So I stuck through it til the very end, even though I cannot maintain a conversation of more than a minute with any of my freshmen, even though I am quiet most of the time, I still stuck through it til the very end, no matter how much my scumbag brain tried to tempt me to just hide


viridian, that's our group's name, during eusoff challenge


fun time at the pool


Life has a funny way of surprising you sometimes. In the end, our group emerged as the top champion of this year's orientation, winning almost everything in our path, which was really not expected because we weren't one of the most bonded groups after all, thanks to this socially awkward OGL. But somehow we managed to pull through.

Looking at the past four days of orientation, I am just very grateful for how things turned out in the end. I'm grateful for having three other very awesome fellow OGLs, Eugene, Xinling and Pamela who kept the group going. Eugene with his awesomely funny cheers, Xinling with her cheerful personality and Pamela with her responsible attitude helped to gel our group together. And I'm grateful for the bunch of freshmen too, as they were very accommodating and didn't complain much even though we definitely did not do our very best for them, me especially.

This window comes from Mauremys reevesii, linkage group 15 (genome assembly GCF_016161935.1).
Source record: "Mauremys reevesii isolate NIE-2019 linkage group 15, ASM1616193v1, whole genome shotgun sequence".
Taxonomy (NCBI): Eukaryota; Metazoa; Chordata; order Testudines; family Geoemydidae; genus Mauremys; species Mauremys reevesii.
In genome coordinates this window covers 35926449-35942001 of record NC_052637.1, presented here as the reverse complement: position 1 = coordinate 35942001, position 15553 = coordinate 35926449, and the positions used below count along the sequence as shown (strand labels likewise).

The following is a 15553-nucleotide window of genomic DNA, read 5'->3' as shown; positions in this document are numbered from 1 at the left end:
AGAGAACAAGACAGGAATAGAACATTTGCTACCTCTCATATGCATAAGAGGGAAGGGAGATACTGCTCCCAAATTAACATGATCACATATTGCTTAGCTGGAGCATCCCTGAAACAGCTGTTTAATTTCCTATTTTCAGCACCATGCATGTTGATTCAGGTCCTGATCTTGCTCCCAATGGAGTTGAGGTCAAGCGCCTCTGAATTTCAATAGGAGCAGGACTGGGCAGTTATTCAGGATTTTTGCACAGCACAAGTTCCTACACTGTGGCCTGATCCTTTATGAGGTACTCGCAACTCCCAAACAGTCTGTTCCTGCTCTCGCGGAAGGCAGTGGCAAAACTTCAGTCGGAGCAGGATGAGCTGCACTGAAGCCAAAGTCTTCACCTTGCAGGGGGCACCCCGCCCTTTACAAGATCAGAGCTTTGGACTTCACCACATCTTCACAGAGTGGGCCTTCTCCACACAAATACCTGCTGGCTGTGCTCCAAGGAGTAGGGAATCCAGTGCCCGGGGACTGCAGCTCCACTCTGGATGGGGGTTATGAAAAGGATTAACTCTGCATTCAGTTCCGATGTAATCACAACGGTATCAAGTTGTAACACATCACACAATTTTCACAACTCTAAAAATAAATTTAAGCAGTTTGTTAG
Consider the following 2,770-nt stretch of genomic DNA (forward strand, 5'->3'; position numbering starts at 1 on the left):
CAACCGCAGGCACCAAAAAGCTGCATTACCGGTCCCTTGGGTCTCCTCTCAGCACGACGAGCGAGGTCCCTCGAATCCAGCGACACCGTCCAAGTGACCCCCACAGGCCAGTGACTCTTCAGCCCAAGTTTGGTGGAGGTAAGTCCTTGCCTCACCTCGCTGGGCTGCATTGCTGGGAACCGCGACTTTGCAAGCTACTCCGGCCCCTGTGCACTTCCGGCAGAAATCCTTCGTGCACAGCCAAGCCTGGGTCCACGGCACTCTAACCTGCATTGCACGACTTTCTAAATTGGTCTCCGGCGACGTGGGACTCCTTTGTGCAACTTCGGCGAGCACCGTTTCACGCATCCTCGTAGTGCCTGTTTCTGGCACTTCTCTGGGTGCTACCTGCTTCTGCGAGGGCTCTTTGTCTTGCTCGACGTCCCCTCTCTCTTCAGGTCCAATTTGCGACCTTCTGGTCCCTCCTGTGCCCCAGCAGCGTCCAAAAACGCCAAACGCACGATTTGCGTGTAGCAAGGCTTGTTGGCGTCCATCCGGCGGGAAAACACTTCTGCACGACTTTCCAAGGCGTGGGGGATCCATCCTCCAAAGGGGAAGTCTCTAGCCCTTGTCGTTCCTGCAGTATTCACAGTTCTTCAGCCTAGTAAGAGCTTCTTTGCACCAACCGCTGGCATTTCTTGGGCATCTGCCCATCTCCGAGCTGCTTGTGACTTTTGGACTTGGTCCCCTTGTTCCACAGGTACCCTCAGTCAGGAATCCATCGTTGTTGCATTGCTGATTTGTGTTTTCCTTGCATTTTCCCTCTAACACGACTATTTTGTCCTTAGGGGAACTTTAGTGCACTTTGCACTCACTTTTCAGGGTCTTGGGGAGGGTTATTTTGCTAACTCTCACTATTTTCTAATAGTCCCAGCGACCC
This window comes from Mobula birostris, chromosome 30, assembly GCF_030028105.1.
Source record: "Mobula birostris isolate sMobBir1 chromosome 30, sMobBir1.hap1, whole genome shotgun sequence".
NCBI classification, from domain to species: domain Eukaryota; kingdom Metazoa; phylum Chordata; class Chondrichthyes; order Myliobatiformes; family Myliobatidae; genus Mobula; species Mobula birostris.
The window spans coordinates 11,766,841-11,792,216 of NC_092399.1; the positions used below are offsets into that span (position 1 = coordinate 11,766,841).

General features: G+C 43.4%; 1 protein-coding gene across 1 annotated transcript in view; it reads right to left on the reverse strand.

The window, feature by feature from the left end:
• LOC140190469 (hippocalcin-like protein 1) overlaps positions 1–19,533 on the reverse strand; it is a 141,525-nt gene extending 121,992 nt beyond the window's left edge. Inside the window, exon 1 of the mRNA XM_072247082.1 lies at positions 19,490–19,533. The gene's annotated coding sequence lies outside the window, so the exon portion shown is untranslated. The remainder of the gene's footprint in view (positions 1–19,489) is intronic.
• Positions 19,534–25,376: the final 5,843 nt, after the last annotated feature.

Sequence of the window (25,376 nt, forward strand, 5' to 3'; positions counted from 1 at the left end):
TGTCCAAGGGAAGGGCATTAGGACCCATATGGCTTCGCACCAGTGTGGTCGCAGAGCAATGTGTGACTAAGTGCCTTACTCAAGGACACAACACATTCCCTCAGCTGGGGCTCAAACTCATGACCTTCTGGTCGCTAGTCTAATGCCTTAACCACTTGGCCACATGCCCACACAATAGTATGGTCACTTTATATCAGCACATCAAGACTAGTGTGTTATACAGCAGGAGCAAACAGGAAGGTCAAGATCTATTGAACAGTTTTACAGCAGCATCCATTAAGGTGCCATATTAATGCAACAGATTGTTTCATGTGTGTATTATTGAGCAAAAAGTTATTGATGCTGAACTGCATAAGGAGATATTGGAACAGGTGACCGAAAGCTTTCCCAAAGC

All in all, it was a very humbling experience this year. I learned a lot about myself, about how orientation works and about how important it is for the OGL to really "orientate" the freshmen who are new and still finding their way. And that I still have a lot to learn when it comes to leadership and orientation.

Like my previous orientation experiences, this was also a bittersweet one, in another kind of way. Bitter because I wasn't really OGL material, that I wasn't really prepared and had to depend on my fellow OGLs most of the time. Sweet because despite all that, my freshies still bonded, had fun, made friends and even won the best OG award. Good things do happen, don't they? Viridian sui!